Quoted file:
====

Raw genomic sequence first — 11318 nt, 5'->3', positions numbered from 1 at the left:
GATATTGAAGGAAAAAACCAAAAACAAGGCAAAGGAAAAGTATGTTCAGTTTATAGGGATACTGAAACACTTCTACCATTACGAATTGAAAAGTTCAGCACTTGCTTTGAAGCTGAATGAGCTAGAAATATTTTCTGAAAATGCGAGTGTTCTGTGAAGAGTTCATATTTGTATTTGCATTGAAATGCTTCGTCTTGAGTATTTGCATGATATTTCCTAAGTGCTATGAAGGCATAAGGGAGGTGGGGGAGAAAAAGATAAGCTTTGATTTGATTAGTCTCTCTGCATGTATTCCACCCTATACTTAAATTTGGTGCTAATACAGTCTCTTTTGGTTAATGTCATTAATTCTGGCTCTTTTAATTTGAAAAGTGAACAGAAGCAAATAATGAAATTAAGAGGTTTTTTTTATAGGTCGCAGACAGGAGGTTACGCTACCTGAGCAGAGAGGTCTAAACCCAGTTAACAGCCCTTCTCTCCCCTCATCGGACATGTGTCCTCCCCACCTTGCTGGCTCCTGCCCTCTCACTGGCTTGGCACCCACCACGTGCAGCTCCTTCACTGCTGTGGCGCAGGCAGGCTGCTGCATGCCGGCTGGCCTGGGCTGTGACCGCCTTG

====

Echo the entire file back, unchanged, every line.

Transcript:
Raw genomic sequence first — 11318 nt, 5'->3', positions numbered from 1 at the left:
GATATTGAAGGAAAAAACCAAAAACAAGGCAAAGGAAAAGTATGTTCAGTTTATAGGGATACTGAAACACTTCTACCATTACGAATTGAAAAGTTCAGCACTTGCTTTGAAGCTGAATGAGCTAGAAATATTTTCTGAAAATGCGAGTGTTCTGTGAAGAGTTCATATTTGTATTTGCATTGAAATGCTTCGTCTTGAGTATTTGCATGATATTTCCTAAGTGCTATGAAGGCATAAGGGAGGTGGGGGAGAAAAAGATAAGCTTTGATTTGATTAGTCTCTCTGCATGTATTCCACCCTATACTTAAATTTGGTGCTAATACAGTCTCTTTTGGTTAATGTCATTAATTCTGGCTCTTTTAATTTGAAAAGTGAACAGAAGCAAATAATGAAATTAAGAGGTTTTTTTTATAGGTCGCAGACAGGAGGTTACGCTACCTGAGCAGAGAGGTCTAAACCCAGTTAACAGCCCTTCTCTCCCCTCATCGGACATGTGTCCTCCCCACCTTGCTGGCTCCTGCCCTCTCACTGGCTTGGCACCCACCACGTGCAGCTCCTTCACTGCTGTGGCGCAGGCAGGCTGCTGCATGCCGGCTGGCCTGGGCTGTGACCGCCTTG